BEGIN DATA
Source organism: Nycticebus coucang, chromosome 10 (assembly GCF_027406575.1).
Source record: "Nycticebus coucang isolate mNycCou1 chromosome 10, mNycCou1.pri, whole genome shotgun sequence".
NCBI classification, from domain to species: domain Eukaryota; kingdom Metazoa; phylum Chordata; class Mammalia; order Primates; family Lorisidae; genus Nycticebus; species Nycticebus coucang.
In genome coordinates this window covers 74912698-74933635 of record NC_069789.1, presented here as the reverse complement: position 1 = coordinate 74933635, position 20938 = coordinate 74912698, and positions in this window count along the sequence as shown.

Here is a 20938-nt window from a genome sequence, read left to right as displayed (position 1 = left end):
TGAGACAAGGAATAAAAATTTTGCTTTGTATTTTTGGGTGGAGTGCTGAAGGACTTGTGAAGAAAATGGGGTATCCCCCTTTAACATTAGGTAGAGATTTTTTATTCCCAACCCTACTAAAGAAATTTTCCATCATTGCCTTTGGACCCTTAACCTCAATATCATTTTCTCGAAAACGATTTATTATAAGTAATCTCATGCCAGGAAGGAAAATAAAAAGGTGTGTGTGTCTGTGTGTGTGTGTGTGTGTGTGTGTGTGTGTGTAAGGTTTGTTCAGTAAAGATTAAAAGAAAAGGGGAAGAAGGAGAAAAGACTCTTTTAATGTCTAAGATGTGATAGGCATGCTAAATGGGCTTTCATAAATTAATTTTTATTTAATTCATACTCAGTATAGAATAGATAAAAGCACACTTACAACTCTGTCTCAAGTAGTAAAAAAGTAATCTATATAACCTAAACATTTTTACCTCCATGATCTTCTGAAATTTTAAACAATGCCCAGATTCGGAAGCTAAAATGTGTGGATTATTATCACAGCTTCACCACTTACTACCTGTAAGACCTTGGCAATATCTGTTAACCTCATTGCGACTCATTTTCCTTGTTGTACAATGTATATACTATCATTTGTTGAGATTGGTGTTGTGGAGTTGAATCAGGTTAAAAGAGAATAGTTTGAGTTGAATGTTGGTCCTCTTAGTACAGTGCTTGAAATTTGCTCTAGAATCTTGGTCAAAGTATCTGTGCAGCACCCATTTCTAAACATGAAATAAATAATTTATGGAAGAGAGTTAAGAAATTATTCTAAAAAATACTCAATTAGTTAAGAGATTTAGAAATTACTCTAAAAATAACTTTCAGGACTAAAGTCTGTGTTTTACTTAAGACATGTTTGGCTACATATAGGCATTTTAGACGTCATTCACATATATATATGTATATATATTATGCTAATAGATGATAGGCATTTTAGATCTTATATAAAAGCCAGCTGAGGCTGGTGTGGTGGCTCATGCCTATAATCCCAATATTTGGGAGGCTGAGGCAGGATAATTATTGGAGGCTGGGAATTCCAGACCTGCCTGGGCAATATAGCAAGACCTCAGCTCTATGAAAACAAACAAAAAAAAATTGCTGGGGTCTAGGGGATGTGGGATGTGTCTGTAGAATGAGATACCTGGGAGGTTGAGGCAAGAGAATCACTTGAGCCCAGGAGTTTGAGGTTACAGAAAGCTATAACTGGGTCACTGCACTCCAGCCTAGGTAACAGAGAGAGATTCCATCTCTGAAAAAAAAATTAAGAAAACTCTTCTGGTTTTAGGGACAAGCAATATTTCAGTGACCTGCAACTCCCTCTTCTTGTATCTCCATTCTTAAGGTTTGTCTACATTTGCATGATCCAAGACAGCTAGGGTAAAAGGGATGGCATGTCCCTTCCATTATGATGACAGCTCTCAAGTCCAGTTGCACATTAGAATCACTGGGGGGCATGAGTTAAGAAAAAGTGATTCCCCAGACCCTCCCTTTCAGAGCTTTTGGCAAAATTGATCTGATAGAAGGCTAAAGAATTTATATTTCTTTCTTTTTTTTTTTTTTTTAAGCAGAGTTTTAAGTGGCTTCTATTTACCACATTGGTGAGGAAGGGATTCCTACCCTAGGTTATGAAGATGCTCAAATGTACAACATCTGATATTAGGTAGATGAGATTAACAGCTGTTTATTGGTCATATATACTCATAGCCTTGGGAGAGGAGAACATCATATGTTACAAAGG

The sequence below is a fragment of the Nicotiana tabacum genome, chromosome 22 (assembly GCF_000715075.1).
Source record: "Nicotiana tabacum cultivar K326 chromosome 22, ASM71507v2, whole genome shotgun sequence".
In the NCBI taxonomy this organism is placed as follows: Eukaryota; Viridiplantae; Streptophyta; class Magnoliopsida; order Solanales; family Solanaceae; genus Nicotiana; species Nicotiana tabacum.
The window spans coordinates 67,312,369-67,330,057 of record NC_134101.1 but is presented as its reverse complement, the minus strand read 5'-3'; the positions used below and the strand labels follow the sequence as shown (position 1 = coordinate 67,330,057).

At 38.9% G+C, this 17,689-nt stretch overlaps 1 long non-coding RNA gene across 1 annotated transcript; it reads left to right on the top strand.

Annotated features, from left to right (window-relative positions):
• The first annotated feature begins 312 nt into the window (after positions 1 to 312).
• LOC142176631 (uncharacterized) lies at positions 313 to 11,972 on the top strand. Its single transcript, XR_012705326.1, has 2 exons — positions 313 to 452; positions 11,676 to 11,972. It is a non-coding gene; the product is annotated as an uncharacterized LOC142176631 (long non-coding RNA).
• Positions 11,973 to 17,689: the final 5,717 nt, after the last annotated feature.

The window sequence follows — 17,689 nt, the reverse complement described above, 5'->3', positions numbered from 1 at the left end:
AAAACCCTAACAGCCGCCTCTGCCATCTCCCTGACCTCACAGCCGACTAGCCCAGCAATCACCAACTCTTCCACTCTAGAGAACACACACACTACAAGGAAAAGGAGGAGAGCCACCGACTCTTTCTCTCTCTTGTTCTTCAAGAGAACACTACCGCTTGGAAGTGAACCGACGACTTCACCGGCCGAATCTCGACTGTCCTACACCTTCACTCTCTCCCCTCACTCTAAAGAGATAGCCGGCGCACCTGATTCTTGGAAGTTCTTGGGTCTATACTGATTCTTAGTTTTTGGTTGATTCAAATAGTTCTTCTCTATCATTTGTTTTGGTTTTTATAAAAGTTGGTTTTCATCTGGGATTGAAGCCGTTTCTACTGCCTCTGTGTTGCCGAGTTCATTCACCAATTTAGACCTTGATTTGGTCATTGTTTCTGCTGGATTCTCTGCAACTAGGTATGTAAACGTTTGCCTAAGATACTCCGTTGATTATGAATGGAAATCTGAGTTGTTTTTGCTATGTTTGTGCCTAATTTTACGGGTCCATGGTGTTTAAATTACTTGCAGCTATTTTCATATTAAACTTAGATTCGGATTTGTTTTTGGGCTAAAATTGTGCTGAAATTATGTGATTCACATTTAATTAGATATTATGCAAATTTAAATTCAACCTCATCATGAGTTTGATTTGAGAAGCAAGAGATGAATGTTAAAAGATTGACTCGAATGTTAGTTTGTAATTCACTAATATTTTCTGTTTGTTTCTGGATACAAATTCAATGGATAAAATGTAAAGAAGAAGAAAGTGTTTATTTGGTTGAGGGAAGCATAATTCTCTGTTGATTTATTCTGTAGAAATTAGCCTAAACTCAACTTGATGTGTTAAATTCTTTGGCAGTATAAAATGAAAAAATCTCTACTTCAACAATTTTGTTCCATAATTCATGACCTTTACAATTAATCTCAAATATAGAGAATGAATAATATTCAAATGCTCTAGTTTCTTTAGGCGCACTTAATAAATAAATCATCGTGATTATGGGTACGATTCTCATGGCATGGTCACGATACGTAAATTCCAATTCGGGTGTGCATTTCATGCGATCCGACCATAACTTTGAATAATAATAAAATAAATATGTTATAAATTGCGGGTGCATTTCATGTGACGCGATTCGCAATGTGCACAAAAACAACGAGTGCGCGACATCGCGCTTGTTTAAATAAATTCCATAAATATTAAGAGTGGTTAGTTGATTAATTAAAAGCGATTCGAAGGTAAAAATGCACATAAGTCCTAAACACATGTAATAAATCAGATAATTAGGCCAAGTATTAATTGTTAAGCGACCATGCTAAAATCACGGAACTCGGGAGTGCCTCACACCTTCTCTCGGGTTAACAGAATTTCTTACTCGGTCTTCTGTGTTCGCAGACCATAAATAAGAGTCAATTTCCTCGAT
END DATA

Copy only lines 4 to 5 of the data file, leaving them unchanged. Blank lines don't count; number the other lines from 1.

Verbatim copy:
In genome coordinates this window covers 74912698-74933635 of record NC_069789.1, presented here as the reverse complement: position 1 = coordinate 74933635, position 20938 = coordinate 74912698, and positions in this window count along the sequence as shown.

Here is a 20938-nt window from a genome sequence, read left to right as displayed (position 1 = left end):